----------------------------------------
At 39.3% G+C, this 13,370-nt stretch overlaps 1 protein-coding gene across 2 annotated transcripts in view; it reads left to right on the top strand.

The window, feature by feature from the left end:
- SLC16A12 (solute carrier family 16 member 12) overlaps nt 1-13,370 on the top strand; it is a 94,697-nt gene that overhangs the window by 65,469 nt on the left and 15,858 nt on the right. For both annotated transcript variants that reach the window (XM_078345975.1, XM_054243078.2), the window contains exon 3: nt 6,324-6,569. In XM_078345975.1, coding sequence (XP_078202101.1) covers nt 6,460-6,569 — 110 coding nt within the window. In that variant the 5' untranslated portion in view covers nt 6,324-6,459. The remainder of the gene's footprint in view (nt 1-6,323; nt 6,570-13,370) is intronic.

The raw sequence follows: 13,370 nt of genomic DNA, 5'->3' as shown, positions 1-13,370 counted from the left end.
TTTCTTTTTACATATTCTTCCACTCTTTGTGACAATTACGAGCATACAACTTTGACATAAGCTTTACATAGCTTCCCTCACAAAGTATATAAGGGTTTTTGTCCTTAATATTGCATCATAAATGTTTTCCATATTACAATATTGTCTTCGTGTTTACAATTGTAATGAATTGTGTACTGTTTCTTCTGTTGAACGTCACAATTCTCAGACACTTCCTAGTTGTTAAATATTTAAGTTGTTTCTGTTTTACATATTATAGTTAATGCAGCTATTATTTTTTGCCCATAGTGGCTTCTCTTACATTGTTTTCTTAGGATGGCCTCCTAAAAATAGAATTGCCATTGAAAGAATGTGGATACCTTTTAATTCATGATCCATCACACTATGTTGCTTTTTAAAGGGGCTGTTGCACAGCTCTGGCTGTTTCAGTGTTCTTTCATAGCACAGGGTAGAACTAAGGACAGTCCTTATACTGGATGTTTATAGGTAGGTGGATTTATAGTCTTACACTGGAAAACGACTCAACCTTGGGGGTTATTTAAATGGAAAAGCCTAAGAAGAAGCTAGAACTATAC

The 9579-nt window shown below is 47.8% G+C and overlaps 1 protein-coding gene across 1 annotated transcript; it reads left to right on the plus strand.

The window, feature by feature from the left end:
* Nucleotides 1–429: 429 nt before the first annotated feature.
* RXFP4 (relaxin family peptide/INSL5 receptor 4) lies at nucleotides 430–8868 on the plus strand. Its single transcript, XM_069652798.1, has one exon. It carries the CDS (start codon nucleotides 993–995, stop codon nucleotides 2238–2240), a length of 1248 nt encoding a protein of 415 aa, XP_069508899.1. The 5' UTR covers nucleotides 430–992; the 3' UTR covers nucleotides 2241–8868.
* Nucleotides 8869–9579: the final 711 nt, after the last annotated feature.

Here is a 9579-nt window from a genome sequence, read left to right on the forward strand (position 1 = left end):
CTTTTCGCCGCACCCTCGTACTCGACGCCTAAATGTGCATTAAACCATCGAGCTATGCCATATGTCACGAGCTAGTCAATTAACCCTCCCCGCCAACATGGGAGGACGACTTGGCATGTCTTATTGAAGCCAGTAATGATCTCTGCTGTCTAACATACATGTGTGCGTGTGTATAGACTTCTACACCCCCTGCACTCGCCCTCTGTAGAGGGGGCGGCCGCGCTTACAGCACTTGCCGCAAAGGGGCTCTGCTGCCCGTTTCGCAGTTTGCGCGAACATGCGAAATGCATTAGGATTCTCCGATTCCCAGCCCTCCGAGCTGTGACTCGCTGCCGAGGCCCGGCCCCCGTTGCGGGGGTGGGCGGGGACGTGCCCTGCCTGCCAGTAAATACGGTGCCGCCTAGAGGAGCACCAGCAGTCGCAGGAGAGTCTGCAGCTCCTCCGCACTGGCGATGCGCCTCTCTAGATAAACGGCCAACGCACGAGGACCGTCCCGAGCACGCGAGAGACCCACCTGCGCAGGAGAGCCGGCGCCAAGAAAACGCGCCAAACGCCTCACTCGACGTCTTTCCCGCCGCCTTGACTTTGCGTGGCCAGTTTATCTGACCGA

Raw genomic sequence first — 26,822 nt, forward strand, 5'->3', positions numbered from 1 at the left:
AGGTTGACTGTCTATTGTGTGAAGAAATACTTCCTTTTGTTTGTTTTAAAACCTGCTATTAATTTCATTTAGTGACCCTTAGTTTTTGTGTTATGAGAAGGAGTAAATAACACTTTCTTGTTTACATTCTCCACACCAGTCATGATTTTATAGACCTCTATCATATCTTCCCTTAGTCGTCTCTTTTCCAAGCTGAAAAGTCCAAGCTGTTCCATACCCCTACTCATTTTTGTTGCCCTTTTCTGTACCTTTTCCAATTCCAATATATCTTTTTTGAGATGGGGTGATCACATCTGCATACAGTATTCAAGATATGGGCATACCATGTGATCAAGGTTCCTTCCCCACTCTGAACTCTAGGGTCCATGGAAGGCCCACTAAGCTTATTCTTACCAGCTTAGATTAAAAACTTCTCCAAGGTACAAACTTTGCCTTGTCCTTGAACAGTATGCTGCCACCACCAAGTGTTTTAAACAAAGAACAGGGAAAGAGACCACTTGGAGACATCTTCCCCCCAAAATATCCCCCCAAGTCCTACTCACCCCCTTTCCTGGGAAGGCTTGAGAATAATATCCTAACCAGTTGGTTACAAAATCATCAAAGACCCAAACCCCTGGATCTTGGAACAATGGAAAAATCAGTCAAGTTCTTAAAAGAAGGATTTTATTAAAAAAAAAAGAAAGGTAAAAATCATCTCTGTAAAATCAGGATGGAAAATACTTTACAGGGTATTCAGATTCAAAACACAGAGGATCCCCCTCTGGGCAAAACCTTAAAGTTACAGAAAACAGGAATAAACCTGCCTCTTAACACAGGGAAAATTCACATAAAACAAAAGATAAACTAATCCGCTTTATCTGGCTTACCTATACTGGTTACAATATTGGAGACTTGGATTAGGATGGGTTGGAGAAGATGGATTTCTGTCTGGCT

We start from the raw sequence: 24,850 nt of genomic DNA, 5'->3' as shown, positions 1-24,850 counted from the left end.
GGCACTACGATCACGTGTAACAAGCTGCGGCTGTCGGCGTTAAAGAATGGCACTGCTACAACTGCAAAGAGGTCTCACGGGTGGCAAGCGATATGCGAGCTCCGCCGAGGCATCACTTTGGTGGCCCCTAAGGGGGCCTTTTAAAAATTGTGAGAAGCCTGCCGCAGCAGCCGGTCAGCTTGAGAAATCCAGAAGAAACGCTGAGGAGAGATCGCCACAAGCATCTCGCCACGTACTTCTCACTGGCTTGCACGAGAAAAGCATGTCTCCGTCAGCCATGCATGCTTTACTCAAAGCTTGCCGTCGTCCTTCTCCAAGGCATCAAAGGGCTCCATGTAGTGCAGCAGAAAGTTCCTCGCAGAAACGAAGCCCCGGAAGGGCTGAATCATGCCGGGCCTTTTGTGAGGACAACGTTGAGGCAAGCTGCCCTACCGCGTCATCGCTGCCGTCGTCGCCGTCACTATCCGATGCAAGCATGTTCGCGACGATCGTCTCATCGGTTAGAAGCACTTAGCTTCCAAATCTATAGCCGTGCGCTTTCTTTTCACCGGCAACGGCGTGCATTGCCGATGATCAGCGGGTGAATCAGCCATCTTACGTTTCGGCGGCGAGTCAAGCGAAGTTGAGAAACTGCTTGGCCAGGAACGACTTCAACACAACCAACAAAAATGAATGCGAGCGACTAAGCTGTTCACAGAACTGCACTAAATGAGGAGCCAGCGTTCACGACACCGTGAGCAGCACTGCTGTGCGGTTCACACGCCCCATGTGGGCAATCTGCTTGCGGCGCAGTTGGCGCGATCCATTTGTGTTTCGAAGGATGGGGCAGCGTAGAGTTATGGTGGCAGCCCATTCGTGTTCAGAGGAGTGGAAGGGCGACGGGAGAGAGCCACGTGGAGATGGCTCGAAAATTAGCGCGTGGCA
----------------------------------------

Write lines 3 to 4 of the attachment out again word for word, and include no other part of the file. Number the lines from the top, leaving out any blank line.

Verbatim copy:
- SLC16A12 (solute carrier family 16 member 12) overlaps nt 1-13,370 on the top strand; it is a 94,697-nt gene that overhangs the window by 65,469 nt on the left and 15,858 nt on the right. For both annotated transcript variants that reach the window (XM_078345975.1, XM_054243078.2), the window contains exon 3: nt 6,324-6,569. In XM_078345975.1, coding sequence (XP_078202101.1) covers nt 6,460-6,569 — 110 coding nt within the window. In that variant the 5' untranslated portion in view covers nt 6,324-6,459. The remainder of the gene's footprint in view (nt 1-6,323; nt 6,570-13,370) is intronic.

The raw sequence follows: 13,370 nt of genomic DNA, 5'->3' as shown, positions 1-13,370 counted from the left end.